PASADENA — A controversial proposal to ban the sale of beer and wine at gas station mini-marts in the city was abandoned last week by the Board of Directors, which said it would have been ineffective and unfair to the existing seven such businesses.
The proposal, made by Director Jess Hughston, was aimed at eliminating what he said was a dangerous combination of selling both alcohol and gasoline at the same store.
But the majority of directors said they saw no evidence of a connection between drunk driving and the mini-marts, and added that they were reluctant to approve a plan that singled out only seven of the hundreds of businesses in Pasadena that sell alcohol.
"I don't see a ban on seven little businesses as a rational solution," Director William Thomson said. "They're like a gnat on the camel's back."
Instead of a total ban, the board unanimously decided Wednesday to pursue a compromise proposal that would enable the city to control the sale of alcohol through a permit process.
Gas station mini-mart owners said they welcomed the compromise as a fair and reasonable solution to the proliferation of businesses selling alcohol.
"I've got no quarrel with trying to control the number of outlets in the city," said Gary Bottemer, owner of Gary's AM PM Mini Market on East California Boulevard. "As long as they treat everybody equally, I'm satisfied."
The compromise would follow the guidelines of a bill sponsored by Assemblyman Gary A. Condit (D-Ceres) that would prohibit any categorical ban on the concurrent sale of alcohol and gasoline, but would affirm the authority of city governments to regulate alcohol sales through land-use permits.
Condit's chief of staff, Mike Lynch, said the bill, AB 937, has won the endorsement of the League of California Cities and several industry groups.
The idea of restricting alcohol sales through a permit process won Hughston's grudging approval. While not the best option, he said, it would at least keep the problem from getting worse.
Hughston's proposal for a total ban made its official debut Monday during a public hearing that featured a video made by two of his political science students from Pasadena City College. To illustrate how lax mini-marts were in observing laws against liquor sales to minors, the students filmed a teen-ager as he bought six-packs of wine cooler from three mini-marts in the area.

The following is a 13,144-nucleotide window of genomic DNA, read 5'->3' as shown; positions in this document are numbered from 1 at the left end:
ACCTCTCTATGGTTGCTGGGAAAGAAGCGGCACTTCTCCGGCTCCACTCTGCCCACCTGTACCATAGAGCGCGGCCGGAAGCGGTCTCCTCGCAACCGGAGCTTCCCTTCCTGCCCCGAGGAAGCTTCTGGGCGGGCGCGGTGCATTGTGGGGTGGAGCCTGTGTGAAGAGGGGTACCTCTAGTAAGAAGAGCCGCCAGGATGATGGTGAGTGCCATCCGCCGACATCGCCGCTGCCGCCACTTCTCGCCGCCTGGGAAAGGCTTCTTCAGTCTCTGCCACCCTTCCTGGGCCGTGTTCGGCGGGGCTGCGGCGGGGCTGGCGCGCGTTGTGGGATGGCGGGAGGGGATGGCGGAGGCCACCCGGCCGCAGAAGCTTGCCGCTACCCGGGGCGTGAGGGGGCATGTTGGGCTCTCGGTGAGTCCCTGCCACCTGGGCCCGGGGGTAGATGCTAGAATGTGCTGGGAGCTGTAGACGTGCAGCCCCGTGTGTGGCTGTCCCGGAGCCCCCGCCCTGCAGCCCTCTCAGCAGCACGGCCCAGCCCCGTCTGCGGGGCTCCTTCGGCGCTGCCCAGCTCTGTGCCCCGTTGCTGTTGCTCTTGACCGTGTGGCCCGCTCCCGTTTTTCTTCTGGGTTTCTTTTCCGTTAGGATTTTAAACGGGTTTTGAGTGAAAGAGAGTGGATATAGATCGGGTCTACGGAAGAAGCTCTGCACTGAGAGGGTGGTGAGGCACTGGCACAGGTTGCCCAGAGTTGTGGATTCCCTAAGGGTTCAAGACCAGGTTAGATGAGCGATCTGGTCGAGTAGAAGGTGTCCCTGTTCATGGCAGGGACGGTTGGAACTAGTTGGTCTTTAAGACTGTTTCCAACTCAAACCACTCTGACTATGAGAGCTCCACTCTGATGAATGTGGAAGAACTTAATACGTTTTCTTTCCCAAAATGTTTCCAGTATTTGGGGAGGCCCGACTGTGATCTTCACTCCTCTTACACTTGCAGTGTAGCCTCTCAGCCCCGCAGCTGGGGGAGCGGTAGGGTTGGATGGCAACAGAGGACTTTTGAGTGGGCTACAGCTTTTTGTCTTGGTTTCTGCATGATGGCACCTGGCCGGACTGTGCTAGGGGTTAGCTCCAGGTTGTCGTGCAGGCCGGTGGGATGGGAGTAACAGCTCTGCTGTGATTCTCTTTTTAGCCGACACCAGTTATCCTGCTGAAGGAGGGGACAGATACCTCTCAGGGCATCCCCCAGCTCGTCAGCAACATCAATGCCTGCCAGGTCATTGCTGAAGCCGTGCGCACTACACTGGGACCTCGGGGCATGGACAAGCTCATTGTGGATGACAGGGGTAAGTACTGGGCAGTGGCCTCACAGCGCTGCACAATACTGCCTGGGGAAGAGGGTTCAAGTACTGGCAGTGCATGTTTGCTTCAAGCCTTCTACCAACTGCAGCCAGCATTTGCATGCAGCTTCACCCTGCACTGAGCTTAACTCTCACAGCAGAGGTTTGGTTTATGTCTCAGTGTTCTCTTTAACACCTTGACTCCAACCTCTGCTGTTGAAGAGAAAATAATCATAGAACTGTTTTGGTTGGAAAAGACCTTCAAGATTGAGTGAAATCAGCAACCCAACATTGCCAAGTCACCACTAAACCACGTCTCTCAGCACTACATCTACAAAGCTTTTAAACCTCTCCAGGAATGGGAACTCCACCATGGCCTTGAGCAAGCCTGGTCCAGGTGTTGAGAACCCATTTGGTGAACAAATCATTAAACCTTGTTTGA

"The problems are monstrous," Hughston said. "We've got to act now before there are 12 or 30 (mini-marts), because that's coming next."
Beer Next to Register
Hughston argued that selling alcohol and gasoline from the same store encourages people to drink and drive. He said that some markets place cold cans of beer next to the cash register, and that it would be naive to believe that all the people who buy them wait until they get home to drink their beer.
Hughston added that the city must act to control not only gas station mini-marts but also the growing number of other businesses that are beginning to sell beer and wine.
"It's got to stop somewhere," he said. "Is McDonald's going to be the next place where you can buy beer and wine?"
Hughston said about 50 cities in the state have enacted ordinances limiting the concurrent sale of alcohol and gasoline.
Board members and the owners of several mini-marts said they were shocked at the apparent ease with which the teen-ager in Hughston's video bought wine from the mini-marts.
But they contended that a total ban was not the way to solve the problem.
Using a Sledgehammer
The owners of the mini-markets, along with representatives from Arco Petroleum Products Co. and 7-Eleven Stores, argued that Hughston's proposal was like using a sledgehammer against a fly.
"I'm just saying why ban seven people when you have 273 licenses out there," said Joe Logsdon, the owner of Joe's Mini-Market on East Orange Grove Boulevard. "If the city wants to ban me, ban everyone else in town."
T.L. Everett, an Arco representative, said that gas station mini-marts sell only 1% of the alcohol in the state and that a total ban would unfairly penalize them.
He said several studies have shown little or no evidence that gas station mini-marts encourage drunk driving.
"You can drive into a Lucky (market) or a liquor store and buy alcohol," he said. "The only thing that will stop drunk driving is stiff legal penalties."